WT Business Beat

By Nick Wakeman

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Reader feedback

My last blog entry asking readers for story ideas drew several responses, including some great ideas which you can read and comment on in the entry below.

Several fit into the broad category of lessons learned. Topics include service-oriented architecture, managed services and digital certificate management. Another commenter wants us to go into more depth, a legitimate criticism and request. It is something we strive for.

One commenter, who declined to publicly post her thoughts, but did e-mail them directly to me had several suggestions. I wanted to throw one out for readers to chew on and comment.

This reader is predicting the death of governmentwide contracts. Her comment:

"GWAC/flex vehicle deaths ? This can't happen too soon. This buying method is one of the primary causes of such significant disjointed government IT efforts and lessened contractor (and agency) performance assessments because so many tasks are running through so many vehicles and little, if any, coordination & communication is happening between/within both agencies and vendors. It [is] actually impossible to watch out for possible OCIs and redundant efforts because tasks are issued & awarded with the speed of wind and typically hard-wired to the in-place contractor(s)."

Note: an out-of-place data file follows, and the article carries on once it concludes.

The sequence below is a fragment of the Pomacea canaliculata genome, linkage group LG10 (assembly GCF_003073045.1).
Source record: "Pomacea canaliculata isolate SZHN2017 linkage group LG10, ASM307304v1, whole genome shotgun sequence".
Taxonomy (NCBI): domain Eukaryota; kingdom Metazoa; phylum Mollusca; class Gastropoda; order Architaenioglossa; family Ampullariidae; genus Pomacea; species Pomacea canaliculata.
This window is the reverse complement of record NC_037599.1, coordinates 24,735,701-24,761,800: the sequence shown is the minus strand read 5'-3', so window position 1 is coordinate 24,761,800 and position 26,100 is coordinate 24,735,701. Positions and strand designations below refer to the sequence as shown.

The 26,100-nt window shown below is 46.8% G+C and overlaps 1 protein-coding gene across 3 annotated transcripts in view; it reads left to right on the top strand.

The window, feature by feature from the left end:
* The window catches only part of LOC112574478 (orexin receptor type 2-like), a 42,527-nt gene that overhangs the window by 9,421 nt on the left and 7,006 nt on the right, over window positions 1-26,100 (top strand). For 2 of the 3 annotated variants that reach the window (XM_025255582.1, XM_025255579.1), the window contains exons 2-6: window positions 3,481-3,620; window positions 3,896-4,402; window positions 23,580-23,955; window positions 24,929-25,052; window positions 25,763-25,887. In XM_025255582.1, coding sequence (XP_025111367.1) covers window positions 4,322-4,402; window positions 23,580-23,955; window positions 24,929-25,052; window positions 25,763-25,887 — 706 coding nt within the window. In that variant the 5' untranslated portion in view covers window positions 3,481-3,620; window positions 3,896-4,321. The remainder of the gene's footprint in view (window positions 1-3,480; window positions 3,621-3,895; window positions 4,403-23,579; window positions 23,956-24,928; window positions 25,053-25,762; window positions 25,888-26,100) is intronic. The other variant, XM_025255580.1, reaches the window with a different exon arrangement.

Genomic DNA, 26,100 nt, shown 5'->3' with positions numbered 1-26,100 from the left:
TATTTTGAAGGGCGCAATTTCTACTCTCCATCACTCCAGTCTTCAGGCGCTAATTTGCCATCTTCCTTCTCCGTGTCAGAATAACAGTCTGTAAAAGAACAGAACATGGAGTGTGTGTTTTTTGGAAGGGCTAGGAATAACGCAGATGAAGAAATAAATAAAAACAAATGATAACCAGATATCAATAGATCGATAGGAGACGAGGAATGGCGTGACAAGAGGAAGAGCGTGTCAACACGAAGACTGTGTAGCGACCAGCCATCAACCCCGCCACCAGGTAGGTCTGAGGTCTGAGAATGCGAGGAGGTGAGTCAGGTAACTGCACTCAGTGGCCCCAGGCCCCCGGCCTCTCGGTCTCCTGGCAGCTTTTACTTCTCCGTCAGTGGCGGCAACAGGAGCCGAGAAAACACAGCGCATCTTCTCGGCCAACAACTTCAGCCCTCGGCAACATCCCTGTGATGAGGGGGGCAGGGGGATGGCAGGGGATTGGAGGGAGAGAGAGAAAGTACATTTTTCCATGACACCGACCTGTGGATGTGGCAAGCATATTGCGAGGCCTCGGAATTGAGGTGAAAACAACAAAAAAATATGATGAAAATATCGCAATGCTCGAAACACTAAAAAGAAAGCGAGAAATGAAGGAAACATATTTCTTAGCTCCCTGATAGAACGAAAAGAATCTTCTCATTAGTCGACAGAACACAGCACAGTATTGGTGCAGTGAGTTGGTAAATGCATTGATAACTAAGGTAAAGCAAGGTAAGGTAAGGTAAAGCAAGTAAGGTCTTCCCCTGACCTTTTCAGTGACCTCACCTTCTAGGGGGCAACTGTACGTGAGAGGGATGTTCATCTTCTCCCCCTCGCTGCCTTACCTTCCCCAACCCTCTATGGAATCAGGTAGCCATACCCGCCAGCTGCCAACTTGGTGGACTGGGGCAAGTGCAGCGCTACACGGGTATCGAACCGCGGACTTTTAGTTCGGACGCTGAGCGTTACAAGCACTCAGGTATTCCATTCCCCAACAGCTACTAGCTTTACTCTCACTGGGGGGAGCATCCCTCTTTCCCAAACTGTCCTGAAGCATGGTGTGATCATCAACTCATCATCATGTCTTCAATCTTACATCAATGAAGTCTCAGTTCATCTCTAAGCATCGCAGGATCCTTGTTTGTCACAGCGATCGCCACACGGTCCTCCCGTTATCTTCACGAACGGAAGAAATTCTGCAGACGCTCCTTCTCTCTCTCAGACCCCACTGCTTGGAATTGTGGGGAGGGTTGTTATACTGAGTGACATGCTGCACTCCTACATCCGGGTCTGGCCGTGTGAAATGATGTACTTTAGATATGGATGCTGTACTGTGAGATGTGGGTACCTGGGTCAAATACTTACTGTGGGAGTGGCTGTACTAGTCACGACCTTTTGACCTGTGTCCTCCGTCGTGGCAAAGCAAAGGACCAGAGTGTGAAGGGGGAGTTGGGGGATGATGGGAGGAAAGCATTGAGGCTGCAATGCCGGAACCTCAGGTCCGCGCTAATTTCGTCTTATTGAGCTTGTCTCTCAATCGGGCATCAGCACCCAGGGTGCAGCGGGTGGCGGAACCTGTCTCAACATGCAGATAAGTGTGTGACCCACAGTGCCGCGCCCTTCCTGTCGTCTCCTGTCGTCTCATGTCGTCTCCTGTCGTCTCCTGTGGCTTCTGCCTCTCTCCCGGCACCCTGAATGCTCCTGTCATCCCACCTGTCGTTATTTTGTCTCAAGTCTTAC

Is she right? Would this be a good thing to happen? Submit comments here, or e-mail me at nwakeman@1105govinfo.com.

Posted by Nick Wakeman on Jun 04, 2008 at 9:55 AM

Reader Comments

Mon, Jun 9, 2008 Nick Wakeman VA

thanks, Scott.I wonder if the way products should be sold is different than the way services should be sold. Maybe products are better served in a GWAC type vehicle and services are better on another vehicle.I don't know; I'm just thinking outloud.

Fri, Jun 6, 2008 Scott Heckman VA

"Tasks are issued & awarded with the speed of wind"Really? Does anyone in government or industry really believe that the government does anything "at the speed of wind"? The rise of GWAC's only occurred because of inefficiencies with the GSA schedule program. This statement is reminiscent of Laurita Doan, with GSA's house is disarray, stumping to take over the SEWP program. If GSA could operate with any efficiency, there would be no reason for GWACs. Granted the scope is much smaller and only has 39 vendors, but with a small and efficient staff, the SEWP Bowl is able to keep technology catalogues up to date, making the products available that the government needs to operate. I would also submit that the SEWP bowl better provides better oversight and compliance than GSA. If anyone thinks that the time and effort required to add products to GSA or make a purchase occurs "at the speed of wind," then there is a serious disconnect in acceptable performance criteria and government inefficiencies.

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